Munaf Kapadia runs a successful “pop up” restaurant at his family’s home in Mumbai. His mother also works as head chef.
While watching TV one Sunday afternoon back in 2014, Munaf Kapadia had an argument with his mother that would change his life.
It got Mr Kapadia thinking.
His mum had lots of skills, but in his view she spent too much time watching bad TV.
Determined to get her doing something more meaningful, he struck upon an idea.
Nafisa had always been good at cooking “Bohri” food, an Indian cuisine that is much feted, but hardly served anywhere in their home city of Mumbai.
And so he decided to email 50 friends, inviting them for lunch at the family home.
“We settled on a group of eight friends of friends, and served them my mom’s food,” recalls Mr Kapadia, now 28.
“Then we started doing it every Saturday and Sunday, opening it up to the public and charging like a restaurant. That’s how The Bohri Kitchen was born.”
As Mr Kapadia says, “you literally had to beg Bohri friends or gatecrash Bohri weddings” to get a spoonful of it.
It blends Gujarati, Parsi, Mughlai and Maharastrian influences, and is often enjoyed by groups of friends or families, who eat from the same large steel platter, or “thaal”.
For his first “pop-up” lunch, Mr Kapadia charged guests 700 rupees (£8, $11) per head for a traditional seven-course banquet. By the time they had finished eating he knew the idea had potential.
“I was really shocked, but they actually hugged my mom. They said, ‘aunty, you have magic in your hands, this food is outstanding!’.”
He adds: “I saw the glint in my mom’s eyes when she got that acknowledgement, which she is not used to, because we in the family take her cooking for granted.
“That’s when I decided to just keep on doing this, I thought let’s try to keep getting new people exposed to my mother’s cooking skills.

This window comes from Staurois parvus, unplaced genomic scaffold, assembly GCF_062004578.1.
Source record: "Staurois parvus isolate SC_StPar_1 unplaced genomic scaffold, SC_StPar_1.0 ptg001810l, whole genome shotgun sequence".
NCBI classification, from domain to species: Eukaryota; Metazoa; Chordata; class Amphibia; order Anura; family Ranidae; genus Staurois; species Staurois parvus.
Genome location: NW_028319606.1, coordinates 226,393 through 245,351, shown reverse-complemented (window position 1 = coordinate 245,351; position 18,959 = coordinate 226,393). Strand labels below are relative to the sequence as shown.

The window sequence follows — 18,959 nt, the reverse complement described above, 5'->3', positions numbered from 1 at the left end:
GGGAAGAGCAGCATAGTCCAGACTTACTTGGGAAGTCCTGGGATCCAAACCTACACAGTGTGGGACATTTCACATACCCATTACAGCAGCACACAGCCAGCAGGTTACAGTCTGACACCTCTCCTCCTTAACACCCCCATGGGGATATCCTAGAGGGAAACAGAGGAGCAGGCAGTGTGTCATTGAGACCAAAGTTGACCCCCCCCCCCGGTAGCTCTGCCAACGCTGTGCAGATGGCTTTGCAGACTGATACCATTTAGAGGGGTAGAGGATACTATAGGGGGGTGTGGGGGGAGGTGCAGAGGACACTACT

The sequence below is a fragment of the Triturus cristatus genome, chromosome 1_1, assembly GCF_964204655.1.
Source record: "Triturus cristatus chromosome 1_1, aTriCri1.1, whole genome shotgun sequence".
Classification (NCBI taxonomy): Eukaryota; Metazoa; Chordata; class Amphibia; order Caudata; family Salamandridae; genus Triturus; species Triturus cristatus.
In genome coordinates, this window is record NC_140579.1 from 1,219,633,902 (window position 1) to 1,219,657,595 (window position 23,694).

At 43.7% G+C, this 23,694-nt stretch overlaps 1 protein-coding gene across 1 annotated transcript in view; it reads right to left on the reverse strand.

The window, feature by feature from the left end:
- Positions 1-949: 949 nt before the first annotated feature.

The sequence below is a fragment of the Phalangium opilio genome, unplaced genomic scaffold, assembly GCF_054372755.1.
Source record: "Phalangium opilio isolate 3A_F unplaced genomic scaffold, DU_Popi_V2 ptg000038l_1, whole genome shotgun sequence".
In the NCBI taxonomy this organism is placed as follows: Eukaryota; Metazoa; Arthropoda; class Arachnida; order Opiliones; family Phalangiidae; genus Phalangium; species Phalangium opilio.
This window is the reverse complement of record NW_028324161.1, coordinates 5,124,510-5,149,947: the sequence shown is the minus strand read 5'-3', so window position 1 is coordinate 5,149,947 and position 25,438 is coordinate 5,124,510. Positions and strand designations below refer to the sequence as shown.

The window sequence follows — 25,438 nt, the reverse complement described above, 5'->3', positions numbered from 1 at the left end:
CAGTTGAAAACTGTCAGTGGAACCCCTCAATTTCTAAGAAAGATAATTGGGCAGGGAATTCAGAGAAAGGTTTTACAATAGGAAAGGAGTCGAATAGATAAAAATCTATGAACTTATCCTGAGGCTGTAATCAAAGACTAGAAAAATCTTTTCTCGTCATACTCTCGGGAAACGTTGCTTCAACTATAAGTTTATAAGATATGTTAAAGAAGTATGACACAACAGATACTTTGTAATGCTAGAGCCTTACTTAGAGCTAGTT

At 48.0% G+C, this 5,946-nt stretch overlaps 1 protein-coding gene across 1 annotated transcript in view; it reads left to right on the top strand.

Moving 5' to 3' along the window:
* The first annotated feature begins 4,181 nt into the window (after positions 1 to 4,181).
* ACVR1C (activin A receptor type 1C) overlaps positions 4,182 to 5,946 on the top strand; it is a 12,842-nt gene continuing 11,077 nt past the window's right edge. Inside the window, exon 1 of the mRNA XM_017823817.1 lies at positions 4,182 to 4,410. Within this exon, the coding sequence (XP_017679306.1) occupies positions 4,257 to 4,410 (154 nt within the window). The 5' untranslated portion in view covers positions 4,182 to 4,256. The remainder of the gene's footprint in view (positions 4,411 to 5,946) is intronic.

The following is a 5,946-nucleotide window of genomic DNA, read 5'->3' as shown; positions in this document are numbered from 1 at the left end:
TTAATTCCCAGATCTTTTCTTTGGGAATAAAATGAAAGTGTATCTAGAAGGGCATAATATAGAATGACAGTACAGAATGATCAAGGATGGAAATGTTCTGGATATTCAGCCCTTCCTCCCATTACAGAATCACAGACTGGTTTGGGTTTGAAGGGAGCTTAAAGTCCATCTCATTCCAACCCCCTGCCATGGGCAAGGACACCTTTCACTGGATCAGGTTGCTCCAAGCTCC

So Mr Kapadia quit his marketing job at Google, and in January 2015 launched the “The Bohri Kitchen” as a brand.
Thanks to word-of-mouth publicity and some good reviews, it quickly gained a reputation among adventurous young food-lovers.
Mr Kapadia now charges 1,500 rupees per meal, typically offering lunches and occasional dinners at his parents’ home.
He has also launched a separate takeaway and catering business, which operates through the week, and employs three members of staff from outside the family.
The firm recently broke into profit and is now looking to open outlets across India.
But it hasn’t all been plain sailing. For one thing, it took Mr Kapadia a while to get used to hosting strangers in his home.
“We started a ‘no serial killer policy’, so customers can’t just book a seat, they have to ask for it,” he says. We then do a background check by calling them up and asking a few questions to make sure they’re legitimate.”
There have been other challenges too, including convincing his parents that he wasn’t crazy for leaving his job at Google, and learning how to hire good staff.
“My biggest challenge now is ensuring that our takeaway produces the same quality of food that my mother makes at home.”
Ravinder Yadav, of management consultancy Technopak Advisors, says that many Indian food businesses struggle to build a loyal customer base.
“These days, consumers in India have plenty of options when it comes to eating out. So making sure you know who your consumer is, and creating something that they will keep coming back to, is vital, even for the biggest brands.”
Still, he says in some respects things are getting easier.
“Finding investment is less of a challenge in India nowadays. And the government is making it easier to do business, so it’s simpler to get the licenses you need and to meet other regulations.”
India’s food services industry is also expanding fast. In the past decade, consumer spending power has grown, along with people’s appetite for eating out and ordering takeaways.
Mr Kapadia’s mother, the hidden culinary talent behind The Bohri Kitchen, says that the business has brought out a different side of her personality.
“I have never looked at this from a business angle, it’s just something that I love doing,” she says.
“And when guests say my food reminds them of home, it’s amazing. I get a lot of satisfaction and happiness.”
But has her son managed to wean her off her TV habit? Not likely, she says with a giggle.
“I still watch all my favourite soaps while cooking for our guests.”
Typical Bohri Kitchen dishes:
Mutton Khichda – goat meat cooked with dal and rice along with various Indian spices
Chana Bateta Thulli – chick peas and potatoes cooked in a tamarind-based sauce, served with cracked wheat
Chicken Angara – smoked chicken in a tomato-based gravy, served with homemade Indian flatbreads